Identification of incident stroke in Norway: hospital discharge data compared with a population-based stroke register
Ellekjaer, H.; Holmen, J.; Krüger, O.; Terent, A.
Stroke 30(1): 56-60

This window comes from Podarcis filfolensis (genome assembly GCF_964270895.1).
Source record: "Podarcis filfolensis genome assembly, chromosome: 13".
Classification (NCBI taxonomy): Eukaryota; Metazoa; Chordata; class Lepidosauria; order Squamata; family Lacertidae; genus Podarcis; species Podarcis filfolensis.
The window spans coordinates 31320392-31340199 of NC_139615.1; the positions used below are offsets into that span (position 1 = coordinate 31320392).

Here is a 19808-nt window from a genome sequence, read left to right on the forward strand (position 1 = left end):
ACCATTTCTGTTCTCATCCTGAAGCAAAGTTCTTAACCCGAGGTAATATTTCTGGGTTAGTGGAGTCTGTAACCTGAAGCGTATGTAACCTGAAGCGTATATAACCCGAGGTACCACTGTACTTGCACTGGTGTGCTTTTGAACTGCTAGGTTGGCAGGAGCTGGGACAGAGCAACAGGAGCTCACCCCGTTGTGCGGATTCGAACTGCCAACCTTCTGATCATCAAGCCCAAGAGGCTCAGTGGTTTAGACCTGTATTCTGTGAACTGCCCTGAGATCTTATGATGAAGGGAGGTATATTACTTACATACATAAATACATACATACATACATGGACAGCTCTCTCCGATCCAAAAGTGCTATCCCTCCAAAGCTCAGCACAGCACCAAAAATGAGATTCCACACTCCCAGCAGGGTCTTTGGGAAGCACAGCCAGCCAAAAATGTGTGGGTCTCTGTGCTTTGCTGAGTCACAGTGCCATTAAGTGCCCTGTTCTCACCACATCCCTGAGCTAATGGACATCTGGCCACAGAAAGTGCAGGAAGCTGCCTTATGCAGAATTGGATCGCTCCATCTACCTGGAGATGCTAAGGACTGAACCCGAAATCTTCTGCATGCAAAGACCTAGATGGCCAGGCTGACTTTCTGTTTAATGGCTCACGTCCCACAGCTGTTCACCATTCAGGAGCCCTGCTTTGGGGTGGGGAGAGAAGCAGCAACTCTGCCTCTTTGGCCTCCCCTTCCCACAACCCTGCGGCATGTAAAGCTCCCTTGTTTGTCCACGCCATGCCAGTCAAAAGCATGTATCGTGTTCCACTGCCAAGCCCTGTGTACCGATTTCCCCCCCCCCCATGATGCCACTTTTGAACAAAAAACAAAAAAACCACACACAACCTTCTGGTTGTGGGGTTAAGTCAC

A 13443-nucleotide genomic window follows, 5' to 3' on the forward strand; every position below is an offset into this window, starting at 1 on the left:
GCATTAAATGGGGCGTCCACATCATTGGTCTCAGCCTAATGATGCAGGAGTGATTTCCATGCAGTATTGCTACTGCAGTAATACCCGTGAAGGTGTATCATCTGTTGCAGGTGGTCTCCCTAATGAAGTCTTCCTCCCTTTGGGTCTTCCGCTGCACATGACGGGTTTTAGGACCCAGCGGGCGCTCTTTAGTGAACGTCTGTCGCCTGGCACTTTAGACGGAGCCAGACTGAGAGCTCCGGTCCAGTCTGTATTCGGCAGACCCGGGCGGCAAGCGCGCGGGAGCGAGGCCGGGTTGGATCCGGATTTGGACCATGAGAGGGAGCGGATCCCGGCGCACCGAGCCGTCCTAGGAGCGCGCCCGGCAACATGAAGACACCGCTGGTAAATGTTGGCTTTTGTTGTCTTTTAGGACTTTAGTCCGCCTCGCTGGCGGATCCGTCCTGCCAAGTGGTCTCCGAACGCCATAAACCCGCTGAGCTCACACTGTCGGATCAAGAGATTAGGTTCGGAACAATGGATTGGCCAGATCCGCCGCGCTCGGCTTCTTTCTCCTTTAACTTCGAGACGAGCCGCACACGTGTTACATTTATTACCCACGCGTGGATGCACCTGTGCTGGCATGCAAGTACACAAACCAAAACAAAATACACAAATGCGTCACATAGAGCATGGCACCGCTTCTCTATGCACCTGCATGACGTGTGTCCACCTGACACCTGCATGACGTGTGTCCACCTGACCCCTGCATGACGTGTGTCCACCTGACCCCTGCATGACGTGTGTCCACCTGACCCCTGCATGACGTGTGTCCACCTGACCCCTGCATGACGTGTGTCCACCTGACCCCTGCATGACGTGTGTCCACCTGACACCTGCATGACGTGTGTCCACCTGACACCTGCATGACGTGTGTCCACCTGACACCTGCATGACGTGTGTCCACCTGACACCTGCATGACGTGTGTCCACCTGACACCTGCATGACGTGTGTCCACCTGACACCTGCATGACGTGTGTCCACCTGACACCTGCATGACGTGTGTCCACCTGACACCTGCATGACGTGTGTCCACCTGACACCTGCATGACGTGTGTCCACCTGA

Background and Purpose-The validity of hospital discharge diagnoses is essential in improving stroke surveillance and estimating healthcare costs of stroke. The aim of this study was to assess sensitivity, positive predictive value, and accuracy of discharge diagnoses compared with a stroke register. Methods-A record linkage was made between a population-based stroke register and the discharge records of the hospital serving the population of the stroke register (n=70 000). The stroke register (including patients aged 15 and older and with no upper age limit), applied here as a "gold standard," was used to estimate sensitivity, positive predictive value, and accuracy of the discharge diagnoses classification. The length of stay in hospital by stroke patients was measured. Results-Identifying cerebrovascular diseases by hospital discharge diagnoses (International Classification of Diseases, 9th Revision (ICD-9), codes 430 to 438.9, first admission) lead to a substantial overestimation of stroke in the target population. Restricting the retrieval to acute stroke diagnoses (ICD-9 codes 430, 431, 434, and 436) gave an incidence estimate closer to the "true" incidence rate in the stroke register. Selecting ICD-9 codes 430 to 438 of cerebrovascular diseases cave the highest sensitivity (86%). The highest positive predictive value (68%) was achieved by selecting acute stroke diagnoses (ICD-9 codes 430, 431, 434, and 436), at the expense of a lower sensitivity (81%). Accuracy of ICD codes 430 to 438.9 (n=678) revealed the highest proportion of incident strokes identified by the acute stroke diagnoses (ICD-9 codes 430, 431, 434, and 436). Seventy-four percent of hospital discharge diagnoses classified as first-ever stroke kept the original diagnosis. Only 4.6% of the discharge diagnoses were classified as nonstroke diagnoses after validation. The estimation of length of stay in the hospital was improved by selection of acute stroke diagnoses from hospital discharge data (ICD-9 codes 430, 431, 434, and 436), which gave the same estimate of length of stay, a median of 8 days (2.5 percentile=0 and 97.5 percentile=56), compared with a median of 8 days (2.5 percentile=0 and 97.5 percentile=51) based on the stroke register. Conclusions-Hospital discharge data may overestimate stroke incidence and underestimate the length of stay in the hospital, unless selection routines of hospital discharge diagnoses are restricted to acute stroke diagnoses (ICD-9 codes 430, 431, 434, and 436). If supplemented by a validation procedure, including estimates of sensitivity, positive predictive value, and accuracy, hospital discharge data may provide valid information on hospital-based stroke incidence and lead to better allocation of health resources. Distinguishing subtypes of stroke from hospital discharge diagnoses should not be performed unless coding practices are improved.